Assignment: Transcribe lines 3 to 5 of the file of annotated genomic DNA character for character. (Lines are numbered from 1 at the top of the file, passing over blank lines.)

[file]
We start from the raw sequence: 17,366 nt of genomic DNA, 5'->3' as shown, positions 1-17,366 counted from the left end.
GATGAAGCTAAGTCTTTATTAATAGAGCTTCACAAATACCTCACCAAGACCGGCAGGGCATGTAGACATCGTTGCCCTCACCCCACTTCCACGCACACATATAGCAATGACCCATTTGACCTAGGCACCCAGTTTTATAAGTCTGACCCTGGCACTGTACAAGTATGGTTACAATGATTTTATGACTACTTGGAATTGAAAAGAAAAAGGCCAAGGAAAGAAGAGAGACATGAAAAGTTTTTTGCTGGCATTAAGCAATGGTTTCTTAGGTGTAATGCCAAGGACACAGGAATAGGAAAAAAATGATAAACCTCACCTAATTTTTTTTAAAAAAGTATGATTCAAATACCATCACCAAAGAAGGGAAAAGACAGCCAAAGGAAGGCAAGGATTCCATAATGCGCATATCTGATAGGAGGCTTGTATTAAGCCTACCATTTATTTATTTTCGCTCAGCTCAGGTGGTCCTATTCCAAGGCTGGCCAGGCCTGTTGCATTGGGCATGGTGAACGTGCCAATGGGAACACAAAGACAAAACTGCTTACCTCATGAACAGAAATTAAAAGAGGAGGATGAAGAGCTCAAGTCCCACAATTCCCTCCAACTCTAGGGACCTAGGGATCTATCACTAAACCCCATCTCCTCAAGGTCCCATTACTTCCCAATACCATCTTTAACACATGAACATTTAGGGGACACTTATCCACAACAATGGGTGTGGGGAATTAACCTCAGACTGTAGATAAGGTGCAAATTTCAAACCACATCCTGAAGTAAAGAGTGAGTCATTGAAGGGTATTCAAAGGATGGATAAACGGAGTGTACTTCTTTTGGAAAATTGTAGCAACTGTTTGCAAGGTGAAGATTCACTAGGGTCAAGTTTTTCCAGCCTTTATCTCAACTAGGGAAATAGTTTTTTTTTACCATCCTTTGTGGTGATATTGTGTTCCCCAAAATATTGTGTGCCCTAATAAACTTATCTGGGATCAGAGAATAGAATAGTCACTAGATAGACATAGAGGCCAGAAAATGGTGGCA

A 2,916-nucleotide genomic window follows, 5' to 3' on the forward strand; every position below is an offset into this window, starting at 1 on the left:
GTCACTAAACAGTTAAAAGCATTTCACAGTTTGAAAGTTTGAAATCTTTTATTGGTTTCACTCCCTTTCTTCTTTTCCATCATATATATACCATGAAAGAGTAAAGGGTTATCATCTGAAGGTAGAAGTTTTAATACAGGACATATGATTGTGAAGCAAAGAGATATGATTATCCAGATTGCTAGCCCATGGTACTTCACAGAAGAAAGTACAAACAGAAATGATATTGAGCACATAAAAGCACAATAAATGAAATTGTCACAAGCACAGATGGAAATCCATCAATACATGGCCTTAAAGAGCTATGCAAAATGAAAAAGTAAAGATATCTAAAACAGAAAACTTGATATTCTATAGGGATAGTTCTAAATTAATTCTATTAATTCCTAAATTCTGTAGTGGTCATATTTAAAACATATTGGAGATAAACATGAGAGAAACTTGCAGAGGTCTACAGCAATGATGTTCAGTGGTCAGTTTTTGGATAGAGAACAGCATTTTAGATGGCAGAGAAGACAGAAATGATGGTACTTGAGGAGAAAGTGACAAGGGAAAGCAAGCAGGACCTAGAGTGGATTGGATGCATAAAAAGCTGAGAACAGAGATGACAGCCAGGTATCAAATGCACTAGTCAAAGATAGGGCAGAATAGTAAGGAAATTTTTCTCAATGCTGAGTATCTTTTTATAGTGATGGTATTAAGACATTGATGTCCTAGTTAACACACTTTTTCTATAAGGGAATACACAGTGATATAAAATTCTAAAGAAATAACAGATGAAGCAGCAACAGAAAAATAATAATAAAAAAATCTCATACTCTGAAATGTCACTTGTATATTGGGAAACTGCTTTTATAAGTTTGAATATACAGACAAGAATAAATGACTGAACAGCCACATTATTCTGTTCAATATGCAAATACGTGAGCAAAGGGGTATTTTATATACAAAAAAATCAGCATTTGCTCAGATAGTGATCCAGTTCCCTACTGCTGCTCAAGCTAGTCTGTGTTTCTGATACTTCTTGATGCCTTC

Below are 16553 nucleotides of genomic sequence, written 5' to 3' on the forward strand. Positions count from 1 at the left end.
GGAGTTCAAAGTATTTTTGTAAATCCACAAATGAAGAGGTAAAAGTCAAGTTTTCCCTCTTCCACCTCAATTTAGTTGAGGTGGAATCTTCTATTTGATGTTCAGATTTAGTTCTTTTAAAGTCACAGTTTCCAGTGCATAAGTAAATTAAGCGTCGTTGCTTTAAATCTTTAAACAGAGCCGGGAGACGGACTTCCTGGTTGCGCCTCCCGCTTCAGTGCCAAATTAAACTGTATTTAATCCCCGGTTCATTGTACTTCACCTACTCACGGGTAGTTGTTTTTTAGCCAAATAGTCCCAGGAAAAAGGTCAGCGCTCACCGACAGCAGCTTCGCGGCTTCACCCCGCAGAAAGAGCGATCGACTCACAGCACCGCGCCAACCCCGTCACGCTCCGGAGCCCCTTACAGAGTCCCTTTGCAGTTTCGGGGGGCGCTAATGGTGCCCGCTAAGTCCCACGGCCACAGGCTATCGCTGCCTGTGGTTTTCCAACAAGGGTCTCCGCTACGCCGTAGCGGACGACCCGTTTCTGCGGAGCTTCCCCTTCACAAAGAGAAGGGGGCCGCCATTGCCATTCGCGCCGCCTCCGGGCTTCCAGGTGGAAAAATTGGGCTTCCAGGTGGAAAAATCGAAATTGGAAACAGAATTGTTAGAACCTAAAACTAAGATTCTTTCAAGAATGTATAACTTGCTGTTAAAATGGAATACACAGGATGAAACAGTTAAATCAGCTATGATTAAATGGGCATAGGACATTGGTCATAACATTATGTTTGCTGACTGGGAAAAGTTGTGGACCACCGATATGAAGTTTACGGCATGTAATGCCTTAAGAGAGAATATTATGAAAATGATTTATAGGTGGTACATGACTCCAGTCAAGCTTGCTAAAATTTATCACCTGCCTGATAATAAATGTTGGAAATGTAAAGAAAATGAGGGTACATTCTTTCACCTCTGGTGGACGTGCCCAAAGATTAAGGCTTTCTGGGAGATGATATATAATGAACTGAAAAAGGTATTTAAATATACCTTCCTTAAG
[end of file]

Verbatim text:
A 2,916-nucleotide genomic window follows, 5' to 3' on the forward strand; every position below is an offset into this window, starting at 1 on the left:
GTCACTAAACAGTTAAAAGCATTTCACAGTTTGAAAGTTTGAAATCTTTTATTGGTTTCACTCCCTTTCTTCTTTTCCATCATATATATACCATGAAAGAGTAAAGGGTTATCATCTGAAGGTAGAAGTTTTAATACAGGACATATGATTGTGAAGCAAAGAGATATGATTATCCAGATTGCTAGCCCATGGTACTTCACAGAAGAAAGTACAAACAGAAATGATATTGAGCACATAAAAGCACAATAAATGAAATTGTCACAAGCACAGATGGAAATCCATCAATACATGGCCTTAAAGAGCTATGCAAAATGAAAAAGTAAAGATATCTAAAACAGAAAACTTGATATTCTATAGGGATAGTTCTAAATTAATTCTATTAATTCCTAAATTCTGTAGTGGTCATATTTAAAACATATTGGAGATAAACATGAGAGAAACTTGCAGAGGTCTACAGCAATGATGTTCAGTGGTCAGTTTTTGGATAGAGAACAGCATTTTAGATGGCAGAGAAGACAGAAATGATGGTACTTGAGGAGAAAGTGACAAGGGAAAGCAAGCAGGACCTAGAGTGGATTGGATGCATAAAAAGCTGAGAACAGAGATGACAGCCAGGTATCAAATGCACTAGTCAAAGATAGGGCAGAATAGTAAGGAAATTTTTCTCAATGCTGAGTATCTTTTTATAGTGATGGTATTAAGACATTGATGTCCTAGTTAACACACTTTTTCTATAAGGGAATACACAGTGATATAAAATTCTAAAGAAATAACAGATGAAGCAGCAACAGAAAAATAATAATAAAAAAATCTCATACTCTGAAATGTCACTTGTATATTGGGAAACTGCTTTTATAAGTTTGAATATACAGACAAGAATAAATGACTGAACAGCCACATTATTCTGTTCAATATGCAAATACGTGAGCAAAGGGGTATTTTATATACAAAAAAATCAGCATTTGCTCAGATAGTGATCCAGTTCCCTACTGCTGCTCAAGCTAGTCTGTGTTTCTGATACTTCTTGATGCCTTC

Below are 16553 nucleotides of genomic sequence, written 5' to 3' on the forward strand. Positions count from 1 at the left end.